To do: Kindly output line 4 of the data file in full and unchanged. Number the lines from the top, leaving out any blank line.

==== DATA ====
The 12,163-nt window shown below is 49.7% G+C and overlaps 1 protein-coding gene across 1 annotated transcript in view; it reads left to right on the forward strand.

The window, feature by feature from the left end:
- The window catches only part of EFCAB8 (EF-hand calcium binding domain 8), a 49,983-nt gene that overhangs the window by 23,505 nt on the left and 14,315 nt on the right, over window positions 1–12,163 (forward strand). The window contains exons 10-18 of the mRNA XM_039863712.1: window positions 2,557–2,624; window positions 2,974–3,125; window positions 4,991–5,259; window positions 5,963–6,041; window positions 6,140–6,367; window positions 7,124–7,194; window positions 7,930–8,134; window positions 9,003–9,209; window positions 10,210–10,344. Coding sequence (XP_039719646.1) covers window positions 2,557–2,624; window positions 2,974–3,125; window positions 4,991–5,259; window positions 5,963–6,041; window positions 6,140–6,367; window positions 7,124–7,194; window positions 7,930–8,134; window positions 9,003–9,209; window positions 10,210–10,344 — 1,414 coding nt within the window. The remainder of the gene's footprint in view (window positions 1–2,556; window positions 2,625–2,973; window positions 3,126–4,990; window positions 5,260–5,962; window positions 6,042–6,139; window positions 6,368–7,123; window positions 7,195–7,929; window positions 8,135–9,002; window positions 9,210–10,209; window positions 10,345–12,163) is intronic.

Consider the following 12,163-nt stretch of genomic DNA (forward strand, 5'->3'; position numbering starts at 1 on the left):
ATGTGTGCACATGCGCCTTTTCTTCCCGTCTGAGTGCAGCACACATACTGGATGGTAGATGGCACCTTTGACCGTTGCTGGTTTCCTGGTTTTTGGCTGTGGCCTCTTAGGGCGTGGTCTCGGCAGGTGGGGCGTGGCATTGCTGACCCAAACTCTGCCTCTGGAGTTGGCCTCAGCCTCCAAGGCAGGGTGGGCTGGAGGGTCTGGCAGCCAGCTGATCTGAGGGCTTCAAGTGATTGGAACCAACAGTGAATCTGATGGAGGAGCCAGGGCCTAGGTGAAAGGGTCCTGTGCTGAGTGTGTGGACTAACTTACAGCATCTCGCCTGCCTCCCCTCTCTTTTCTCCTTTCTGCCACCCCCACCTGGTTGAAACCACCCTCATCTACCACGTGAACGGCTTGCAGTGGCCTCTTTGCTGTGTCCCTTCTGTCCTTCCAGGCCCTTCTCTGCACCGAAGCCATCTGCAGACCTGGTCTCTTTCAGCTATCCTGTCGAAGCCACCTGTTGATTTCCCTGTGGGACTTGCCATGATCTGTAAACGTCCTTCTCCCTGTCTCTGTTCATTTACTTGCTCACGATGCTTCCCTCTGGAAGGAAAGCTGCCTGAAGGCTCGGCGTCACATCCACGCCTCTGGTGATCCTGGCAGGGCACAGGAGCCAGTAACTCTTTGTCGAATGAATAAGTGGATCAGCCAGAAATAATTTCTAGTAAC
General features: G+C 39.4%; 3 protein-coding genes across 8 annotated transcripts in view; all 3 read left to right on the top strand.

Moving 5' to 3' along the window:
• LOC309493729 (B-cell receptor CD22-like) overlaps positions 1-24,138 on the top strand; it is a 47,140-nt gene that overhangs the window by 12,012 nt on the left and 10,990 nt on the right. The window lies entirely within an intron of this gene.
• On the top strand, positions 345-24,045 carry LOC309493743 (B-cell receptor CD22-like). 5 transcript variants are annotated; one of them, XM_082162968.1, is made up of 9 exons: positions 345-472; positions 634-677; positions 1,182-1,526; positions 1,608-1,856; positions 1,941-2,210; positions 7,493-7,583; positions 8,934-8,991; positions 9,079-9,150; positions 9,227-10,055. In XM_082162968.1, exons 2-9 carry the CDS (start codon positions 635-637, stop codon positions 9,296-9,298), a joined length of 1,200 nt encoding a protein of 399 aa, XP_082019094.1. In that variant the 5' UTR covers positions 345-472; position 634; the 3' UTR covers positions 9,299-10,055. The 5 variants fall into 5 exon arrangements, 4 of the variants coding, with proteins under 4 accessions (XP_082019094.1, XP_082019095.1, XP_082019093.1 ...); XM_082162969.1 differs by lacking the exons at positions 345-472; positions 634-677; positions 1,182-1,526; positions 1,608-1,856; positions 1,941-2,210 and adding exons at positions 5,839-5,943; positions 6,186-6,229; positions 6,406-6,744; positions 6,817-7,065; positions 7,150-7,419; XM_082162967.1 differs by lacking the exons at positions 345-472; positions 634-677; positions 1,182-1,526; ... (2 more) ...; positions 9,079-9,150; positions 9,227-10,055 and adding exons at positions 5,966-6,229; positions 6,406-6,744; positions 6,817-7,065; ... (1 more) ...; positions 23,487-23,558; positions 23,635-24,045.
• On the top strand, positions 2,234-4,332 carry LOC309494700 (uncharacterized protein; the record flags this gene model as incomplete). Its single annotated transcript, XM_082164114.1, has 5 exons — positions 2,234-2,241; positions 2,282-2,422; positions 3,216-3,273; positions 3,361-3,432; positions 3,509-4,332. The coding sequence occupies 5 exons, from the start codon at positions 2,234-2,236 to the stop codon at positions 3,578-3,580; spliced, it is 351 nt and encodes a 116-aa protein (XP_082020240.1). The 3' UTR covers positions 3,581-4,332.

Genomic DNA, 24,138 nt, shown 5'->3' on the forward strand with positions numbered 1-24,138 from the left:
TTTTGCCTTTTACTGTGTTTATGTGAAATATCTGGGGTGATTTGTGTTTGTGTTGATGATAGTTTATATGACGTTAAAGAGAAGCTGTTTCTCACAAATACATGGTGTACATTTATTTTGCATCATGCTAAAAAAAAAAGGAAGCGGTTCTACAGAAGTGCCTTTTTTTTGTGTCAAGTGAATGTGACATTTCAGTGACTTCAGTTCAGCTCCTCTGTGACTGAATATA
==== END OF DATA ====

Consider the following 12,163-nt stretch of genomic DNA (forward strand, 5'->3'; position numbering starts at 1 on the left):